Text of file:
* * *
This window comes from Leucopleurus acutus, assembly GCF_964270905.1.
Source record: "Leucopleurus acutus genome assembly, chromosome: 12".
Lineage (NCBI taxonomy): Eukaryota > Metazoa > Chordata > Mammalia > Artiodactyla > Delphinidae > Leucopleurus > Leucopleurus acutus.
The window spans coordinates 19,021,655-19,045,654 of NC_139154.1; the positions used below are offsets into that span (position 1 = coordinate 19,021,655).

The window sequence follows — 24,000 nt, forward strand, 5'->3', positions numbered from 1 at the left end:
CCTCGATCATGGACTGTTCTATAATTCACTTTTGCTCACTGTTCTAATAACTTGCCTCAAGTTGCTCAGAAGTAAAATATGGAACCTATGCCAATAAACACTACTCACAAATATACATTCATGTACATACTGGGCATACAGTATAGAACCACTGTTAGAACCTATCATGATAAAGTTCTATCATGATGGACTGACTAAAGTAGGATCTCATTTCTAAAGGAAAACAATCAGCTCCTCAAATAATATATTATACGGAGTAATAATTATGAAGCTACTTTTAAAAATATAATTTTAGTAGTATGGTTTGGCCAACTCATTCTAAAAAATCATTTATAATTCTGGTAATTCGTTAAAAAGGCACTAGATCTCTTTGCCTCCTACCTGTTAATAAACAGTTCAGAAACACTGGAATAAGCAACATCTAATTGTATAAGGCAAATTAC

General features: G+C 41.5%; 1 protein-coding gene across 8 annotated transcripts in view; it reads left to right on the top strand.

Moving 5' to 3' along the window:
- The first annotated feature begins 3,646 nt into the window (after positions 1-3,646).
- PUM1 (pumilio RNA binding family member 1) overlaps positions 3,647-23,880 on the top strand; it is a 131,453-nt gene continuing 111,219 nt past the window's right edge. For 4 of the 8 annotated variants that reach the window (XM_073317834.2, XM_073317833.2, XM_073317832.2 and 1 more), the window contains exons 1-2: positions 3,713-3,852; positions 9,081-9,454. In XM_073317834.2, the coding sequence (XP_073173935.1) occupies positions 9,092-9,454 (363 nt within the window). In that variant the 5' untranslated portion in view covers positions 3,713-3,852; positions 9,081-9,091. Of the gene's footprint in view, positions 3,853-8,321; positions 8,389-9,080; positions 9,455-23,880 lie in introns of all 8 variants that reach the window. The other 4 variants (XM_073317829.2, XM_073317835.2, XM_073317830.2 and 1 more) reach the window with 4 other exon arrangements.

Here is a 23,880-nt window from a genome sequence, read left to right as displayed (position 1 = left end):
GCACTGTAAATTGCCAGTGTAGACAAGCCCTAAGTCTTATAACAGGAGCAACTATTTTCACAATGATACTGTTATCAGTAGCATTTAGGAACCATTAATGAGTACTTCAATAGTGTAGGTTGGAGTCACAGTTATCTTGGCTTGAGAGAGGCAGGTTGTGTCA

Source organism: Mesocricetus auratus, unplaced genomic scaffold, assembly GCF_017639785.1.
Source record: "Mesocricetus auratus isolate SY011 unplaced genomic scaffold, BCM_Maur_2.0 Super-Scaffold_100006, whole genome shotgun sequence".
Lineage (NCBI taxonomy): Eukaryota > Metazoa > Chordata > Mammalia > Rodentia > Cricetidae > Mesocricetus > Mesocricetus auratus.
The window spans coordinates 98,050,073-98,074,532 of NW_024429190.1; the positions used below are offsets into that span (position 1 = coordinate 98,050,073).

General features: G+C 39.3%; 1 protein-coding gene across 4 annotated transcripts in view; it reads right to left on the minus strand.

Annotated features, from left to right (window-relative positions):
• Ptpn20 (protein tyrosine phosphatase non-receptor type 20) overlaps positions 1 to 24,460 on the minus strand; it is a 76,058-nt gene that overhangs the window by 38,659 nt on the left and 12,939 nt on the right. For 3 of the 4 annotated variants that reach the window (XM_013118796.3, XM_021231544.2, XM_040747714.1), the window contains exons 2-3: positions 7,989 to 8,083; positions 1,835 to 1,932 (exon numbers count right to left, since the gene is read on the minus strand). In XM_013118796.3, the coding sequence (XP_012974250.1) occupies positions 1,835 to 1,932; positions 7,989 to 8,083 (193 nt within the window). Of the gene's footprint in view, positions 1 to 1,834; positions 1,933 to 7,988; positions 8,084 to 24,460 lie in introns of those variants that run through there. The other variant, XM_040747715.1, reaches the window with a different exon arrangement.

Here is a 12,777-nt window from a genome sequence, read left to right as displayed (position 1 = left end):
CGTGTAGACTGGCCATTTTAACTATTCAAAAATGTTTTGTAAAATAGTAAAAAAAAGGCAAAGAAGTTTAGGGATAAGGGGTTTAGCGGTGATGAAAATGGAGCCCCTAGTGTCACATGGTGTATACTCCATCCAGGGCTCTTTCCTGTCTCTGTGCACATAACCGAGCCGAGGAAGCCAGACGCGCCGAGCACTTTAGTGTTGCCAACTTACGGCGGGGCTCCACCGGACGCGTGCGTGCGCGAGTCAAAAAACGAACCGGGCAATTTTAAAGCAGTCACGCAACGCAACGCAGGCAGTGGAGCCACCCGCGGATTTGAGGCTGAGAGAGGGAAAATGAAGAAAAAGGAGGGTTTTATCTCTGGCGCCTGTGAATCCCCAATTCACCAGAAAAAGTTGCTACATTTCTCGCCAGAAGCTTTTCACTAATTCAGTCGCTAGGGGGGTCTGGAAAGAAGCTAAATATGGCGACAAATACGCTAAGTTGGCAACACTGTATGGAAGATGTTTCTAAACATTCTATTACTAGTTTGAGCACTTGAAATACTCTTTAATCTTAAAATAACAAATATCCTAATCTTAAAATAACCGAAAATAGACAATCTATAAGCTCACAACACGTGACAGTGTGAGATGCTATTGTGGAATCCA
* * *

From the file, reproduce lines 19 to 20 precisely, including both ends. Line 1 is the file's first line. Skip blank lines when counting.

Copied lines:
• Ptpn20 (protein tyrosine phosphatase non-receptor type 20) overlaps positions 1 to 24,460 on the minus strand; it is a 76,058-nt gene that overhangs the window by 38,659 nt on the left and 12,939 nt on the right. For 3 of the 4 annotated variants that reach the window (XM_013118796.3, XM_021231544.2, XM_040747714.1), the window contains exons 2-3: positions 7,989 to 8,083; positions 1,835 to 1,932 (exon numbers count right to left, since the gene is read on the minus strand). In XM_013118796.3, the coding sequence (XP_012974250.1) occupies positions 1,835 to 1,932; positions 7,989 to 8,083 (193 nt within the window). Of the gene's footprint in view, positions 1 to 1,834; positions 1,933 to 7,988; positions 8,084 to 24,460 lie in introns of those variants that run through there. The other variant, XM_040747715.1, reaches the window with a different exon arrangement.

Here is a 12,777-nt window from a genome sequence, read left to right as displayed (position 1 = left end):